Jason
Eternal damnation awaits anyone who questions God's unconditional love. --Bill Hicks
Andrew Zuber
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I guess I don't understand WHY this guy's friend would want to just take someone else's bit and do it? Aren't we in this because we want to be creative and original? And if not, shouldn't the fear of being found out (i.e. an audience member saying they saw someone else do the same bit) be enough to stop someone from doing this? I know that laughs and reactions are great, but it sure is lame to do it at the expense of taking someone's material. Ricky Jay's point is a good one.

There are some exceptions, like Tom Mullica doing Red Skelton's bits, but that's the whole point of his show. He knew Red, and got permission from his wife to do the show as a tribute to him. However, if your goal is to just go on stage and do another person's stuff verbatim, then you've let someone else do all the work, and more often than not, you're not doing it justice the way the originator does.

I once was working a comedy club in Seattle and we saw a ten-year old kid go on stage and do material from Jerry Seinfeld's DVD word-for-word, action-for-action. Observational stuff that no ten-year old would ever legitimately do. It was ridiculous. You don't learn to be a comic by stealing material, and I would say the same thing about magic. Learn routines and sleights, study performers, read, watch DVDs...but make the material your own. There's nothing wrong with starting off imitating what you've learned, but I think that should only be used as a foundation, rather than your actual performance. Write your own patter and cater the routine to what YOU would do.
"I'm sorry - if you were right, I would agree with you." -Robin Williams, Awakenings
Whit Haydn
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Ethics are the basic rules of proper behavior accepted by a group. I have no idea what most magicians, especially today, think is ethical. That is why I don't feel the kinship with magicians I once felt. Today, they don't all share the same values. I don't consider myself a part of that group.

But the magicians I hang with are all very clear about what is proper behavior.

Anyone who violates what we believe is right and fair will not be hanging with me or my friends. Steven is one of my friends.

I think that is what the older magicians are saying. There is nothing to argue about. You can do whatever you want. If you want to join the society of magicians who believe in the ethical rules that have guided magic for many years, you have to be willing to follow the rules of the group. There is no reason why we should have to change our rules to let people in. If you don't care about associating with us, there is nothing I can do to make you follow our rules.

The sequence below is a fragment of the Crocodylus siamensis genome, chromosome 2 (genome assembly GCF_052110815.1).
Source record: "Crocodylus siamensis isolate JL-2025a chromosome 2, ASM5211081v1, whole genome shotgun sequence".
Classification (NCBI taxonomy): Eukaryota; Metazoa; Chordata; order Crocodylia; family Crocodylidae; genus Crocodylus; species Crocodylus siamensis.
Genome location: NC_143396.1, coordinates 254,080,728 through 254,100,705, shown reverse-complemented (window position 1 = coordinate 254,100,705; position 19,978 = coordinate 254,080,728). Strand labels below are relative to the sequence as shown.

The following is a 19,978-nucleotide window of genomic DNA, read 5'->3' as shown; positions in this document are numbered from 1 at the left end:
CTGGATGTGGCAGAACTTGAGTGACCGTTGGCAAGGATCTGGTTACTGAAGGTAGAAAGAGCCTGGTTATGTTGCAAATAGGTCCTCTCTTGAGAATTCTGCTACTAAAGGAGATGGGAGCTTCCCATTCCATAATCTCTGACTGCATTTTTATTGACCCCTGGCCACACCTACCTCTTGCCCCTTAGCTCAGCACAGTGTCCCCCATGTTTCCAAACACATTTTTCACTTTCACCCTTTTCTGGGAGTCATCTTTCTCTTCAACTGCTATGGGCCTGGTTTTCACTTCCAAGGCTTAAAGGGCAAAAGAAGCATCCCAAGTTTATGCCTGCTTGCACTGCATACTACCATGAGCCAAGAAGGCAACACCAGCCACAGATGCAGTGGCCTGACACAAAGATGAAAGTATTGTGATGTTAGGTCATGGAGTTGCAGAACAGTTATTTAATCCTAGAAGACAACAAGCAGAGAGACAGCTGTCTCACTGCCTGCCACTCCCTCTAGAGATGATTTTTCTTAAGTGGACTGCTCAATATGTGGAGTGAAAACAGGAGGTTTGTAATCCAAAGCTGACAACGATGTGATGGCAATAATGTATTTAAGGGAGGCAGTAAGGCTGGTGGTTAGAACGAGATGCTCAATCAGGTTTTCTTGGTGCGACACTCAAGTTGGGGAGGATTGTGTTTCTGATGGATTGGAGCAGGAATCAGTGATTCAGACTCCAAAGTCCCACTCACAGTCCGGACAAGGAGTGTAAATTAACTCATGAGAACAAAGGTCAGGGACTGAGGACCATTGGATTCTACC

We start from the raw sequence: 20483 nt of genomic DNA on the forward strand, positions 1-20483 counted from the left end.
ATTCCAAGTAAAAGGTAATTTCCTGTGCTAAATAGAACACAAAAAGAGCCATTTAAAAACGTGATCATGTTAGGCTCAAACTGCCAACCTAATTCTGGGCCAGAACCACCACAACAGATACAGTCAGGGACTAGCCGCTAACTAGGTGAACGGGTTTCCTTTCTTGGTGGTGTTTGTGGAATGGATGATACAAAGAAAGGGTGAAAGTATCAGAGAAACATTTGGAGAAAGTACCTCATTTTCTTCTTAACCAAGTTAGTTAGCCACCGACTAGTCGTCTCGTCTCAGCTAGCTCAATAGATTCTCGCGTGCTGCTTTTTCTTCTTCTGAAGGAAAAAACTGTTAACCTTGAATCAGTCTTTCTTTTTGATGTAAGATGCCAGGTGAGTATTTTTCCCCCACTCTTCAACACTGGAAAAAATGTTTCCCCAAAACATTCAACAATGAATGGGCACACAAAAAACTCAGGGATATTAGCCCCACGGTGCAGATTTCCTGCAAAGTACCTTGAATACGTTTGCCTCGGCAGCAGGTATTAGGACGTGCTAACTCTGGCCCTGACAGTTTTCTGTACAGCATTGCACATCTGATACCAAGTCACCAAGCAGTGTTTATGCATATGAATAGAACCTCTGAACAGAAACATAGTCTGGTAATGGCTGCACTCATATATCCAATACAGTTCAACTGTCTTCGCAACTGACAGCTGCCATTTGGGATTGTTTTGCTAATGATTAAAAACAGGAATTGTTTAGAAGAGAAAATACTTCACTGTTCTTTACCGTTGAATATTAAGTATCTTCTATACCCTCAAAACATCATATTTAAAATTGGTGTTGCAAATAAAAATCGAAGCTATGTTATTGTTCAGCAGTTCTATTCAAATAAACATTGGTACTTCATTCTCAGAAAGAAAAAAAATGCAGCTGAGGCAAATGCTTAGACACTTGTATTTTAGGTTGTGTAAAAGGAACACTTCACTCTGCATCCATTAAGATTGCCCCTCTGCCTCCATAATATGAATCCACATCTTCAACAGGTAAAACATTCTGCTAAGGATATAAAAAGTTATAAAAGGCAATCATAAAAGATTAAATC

You want to hang with the professionals and responsible amateurs, you will need to share our manners. Otherwise, we don't really want you around.

Sound exclusive? I certainly hope so...
Andrew Zuber
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I must say, I've had the pleasure of having lunch at the castle with folks like Pete Biro and Whit at the table, and that's not an opportunity I would ever give up for the sake of a few good reactions I might get from stolen material.
When you're in the company of folks like that, you don't need to steal anything. Just sit, listen, and learn. It's the kind of knowledge you won't get anywhere else.
"I'm sorry - if you were right, I would agree with you." -Robin Williams, Awakenings
Mr. Mystoffelees
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Lord, I feel like I've just come home!
Also known, when doing rope magic, as "Cordini"
Dick Christian
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Quote:
On 2010-12-09 17:00, Andrewzuber wrote:
Aren't we in this because we want to be creative and original?


Ah, if only that were true. The fact of the matter is that while that may be what the serious working pros strive for, they comprise but a tiny minority of the magic community. The overwhelming majority are amateurs and hobbyists who don't give a rat's patootie about creativity or orginality. They are often the ones who can't sing, dance, play the piano or tell jokes but nevertheless would like to be the center of attention and life of the party so they believe the ads in the magic magazine that proudly proclaim the three most dangerous words in magic "no skill required."
Dick Christian
gaddy
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Quote:
On 2010-12-08 16:47, DCMagicEnt wrote:
Or lets say I do all of Michael Finney's card on forehead routine at my local comedy open mic dive bar. - Would this situation be OK in your eyes?

You agree with this???
One of the major differences here is that if you were to swipe a working comedian's bits you'd probably booed off the stage by a knowledgeable crowd, blackballed from the comedy circuit and possibly beaten up by the comedian or a few of his friends...
*due to The Magic Cafe's editorial policies, words on this site attributed to me cannot necessarily be held to be my own.*